To be a successful batter, a coach will tell you, always keep your eye on the ball. But researchers have found that may not always be the best advice, at least in cricket. Instead, skilled cricket batters--who must often hit the ball after it has bounced on the turf--quickly shift their gaze from the ball to the spot on the ground where they predict it will bounce. The faster the player takes their eyes off the ball, the researchers say, the better the batter.
Michael Land, a neuroscientist at the University of Sussex, Brighton, used a head-mounted camera to observe the eye movements of three cricket batters of varying skill. An automatic pitching machine (or bowling machine, as it is called in cricket) threw balls at 80 kilometers per hour at the batters, while Land and his colleagues recorded how the batters' eyes moved and what each batter saw.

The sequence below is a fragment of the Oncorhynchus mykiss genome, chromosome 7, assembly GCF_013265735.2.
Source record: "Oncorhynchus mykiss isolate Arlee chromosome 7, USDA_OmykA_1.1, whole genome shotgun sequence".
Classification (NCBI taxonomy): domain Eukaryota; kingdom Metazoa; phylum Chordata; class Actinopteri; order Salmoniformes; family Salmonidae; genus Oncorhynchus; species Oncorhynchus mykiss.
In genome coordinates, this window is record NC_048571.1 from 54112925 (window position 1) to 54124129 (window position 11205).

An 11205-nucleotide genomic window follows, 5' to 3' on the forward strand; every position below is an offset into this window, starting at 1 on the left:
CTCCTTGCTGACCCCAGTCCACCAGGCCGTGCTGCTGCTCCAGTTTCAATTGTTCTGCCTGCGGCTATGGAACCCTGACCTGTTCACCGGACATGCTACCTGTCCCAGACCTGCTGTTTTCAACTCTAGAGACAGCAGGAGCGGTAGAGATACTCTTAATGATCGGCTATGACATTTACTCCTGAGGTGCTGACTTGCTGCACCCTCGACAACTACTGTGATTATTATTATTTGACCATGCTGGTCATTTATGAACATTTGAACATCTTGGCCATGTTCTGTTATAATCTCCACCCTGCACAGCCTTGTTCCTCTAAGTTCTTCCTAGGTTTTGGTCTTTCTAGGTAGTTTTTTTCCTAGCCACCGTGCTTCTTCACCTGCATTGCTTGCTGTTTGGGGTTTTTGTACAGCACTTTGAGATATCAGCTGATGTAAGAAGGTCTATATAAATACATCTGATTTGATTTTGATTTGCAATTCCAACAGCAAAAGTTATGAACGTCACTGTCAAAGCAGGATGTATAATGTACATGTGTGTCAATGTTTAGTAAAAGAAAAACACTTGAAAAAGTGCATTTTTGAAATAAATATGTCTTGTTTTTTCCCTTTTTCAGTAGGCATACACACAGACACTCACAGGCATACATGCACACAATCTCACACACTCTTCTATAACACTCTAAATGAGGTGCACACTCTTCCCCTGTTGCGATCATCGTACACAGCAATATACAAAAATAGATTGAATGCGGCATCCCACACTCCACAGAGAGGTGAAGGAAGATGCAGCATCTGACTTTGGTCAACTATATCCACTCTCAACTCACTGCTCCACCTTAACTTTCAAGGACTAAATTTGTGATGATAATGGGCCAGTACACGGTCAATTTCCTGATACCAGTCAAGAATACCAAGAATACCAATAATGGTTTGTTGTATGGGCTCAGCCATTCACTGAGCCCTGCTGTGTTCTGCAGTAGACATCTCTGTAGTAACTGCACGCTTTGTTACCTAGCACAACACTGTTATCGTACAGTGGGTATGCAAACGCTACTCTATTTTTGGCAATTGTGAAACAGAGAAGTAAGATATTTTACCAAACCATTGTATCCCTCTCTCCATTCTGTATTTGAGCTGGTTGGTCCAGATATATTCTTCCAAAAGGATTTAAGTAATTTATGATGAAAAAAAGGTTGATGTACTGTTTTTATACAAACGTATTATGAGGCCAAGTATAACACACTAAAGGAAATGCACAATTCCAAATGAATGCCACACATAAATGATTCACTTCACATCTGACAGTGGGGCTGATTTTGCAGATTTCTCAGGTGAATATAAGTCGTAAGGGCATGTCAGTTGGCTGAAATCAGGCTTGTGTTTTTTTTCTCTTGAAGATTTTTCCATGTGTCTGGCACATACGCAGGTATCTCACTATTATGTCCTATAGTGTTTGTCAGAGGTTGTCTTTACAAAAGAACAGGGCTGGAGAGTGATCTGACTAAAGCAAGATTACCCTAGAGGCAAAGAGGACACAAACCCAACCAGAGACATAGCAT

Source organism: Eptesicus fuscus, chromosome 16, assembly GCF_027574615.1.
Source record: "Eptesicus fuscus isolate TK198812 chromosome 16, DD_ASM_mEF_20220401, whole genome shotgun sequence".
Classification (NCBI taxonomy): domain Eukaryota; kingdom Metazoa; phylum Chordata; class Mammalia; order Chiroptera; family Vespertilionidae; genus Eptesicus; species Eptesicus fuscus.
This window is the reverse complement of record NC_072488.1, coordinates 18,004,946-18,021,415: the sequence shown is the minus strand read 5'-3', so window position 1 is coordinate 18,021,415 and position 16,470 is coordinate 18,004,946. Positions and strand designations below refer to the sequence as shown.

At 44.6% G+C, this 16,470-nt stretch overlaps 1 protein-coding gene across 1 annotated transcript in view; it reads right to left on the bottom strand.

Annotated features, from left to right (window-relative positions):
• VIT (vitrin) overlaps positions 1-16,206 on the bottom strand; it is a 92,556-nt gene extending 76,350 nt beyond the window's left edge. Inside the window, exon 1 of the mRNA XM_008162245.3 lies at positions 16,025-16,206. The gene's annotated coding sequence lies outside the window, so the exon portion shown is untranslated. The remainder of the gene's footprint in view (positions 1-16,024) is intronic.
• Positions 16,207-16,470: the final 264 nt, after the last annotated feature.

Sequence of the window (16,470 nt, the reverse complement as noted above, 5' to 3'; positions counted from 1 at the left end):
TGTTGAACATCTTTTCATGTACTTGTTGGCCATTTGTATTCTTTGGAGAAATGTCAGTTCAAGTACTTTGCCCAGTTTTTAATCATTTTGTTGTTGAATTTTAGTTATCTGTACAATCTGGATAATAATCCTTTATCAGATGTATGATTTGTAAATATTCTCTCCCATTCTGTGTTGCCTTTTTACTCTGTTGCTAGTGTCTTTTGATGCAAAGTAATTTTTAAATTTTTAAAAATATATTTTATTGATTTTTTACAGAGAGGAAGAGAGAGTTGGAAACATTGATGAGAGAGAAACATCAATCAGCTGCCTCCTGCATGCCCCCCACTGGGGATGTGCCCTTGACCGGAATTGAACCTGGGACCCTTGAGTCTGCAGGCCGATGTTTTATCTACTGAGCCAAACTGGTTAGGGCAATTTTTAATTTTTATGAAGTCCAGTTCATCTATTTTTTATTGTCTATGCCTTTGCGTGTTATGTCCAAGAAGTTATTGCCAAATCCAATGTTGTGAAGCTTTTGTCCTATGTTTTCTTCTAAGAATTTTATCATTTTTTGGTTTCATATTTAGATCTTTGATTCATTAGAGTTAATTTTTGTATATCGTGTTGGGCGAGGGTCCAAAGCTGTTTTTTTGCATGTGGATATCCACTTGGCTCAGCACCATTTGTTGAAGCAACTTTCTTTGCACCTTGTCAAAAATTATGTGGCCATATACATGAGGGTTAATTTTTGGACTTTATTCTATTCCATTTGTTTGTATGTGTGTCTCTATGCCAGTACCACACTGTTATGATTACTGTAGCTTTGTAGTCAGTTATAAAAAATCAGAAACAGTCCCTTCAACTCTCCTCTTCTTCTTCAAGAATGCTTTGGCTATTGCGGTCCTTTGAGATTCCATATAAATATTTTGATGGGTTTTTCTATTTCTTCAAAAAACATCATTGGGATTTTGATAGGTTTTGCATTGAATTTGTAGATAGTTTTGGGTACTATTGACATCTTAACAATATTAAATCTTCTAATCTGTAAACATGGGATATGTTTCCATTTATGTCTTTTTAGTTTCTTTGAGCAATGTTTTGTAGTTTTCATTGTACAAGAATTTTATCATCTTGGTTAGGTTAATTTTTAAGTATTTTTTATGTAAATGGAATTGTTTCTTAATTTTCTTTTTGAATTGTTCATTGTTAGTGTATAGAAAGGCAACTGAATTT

All three batters shifted their eyes to the ground after watching the initial release of the ball. "They're essentially lying in wait for the bounce," Land says. But although the general strategy was similar, the speed of a player's eye movements increased with batting skill. The least experienced batter, Land says, also had the slowest eye movements and wouldn't have been able to keep up with a faster bowler.
But ace batting requires more than just fast eye reflexes, says Mary Hayhoe, a neuroscientist at the University of Rochester, New York. Being able to quickly predict where the ball will land "is a fairly high-level learning skill," she says, adding that this skill is acquired subconsciously. Indeed, the batters had no idea what their eyes were doing, Land says, and "were really quite surprised by what they did."
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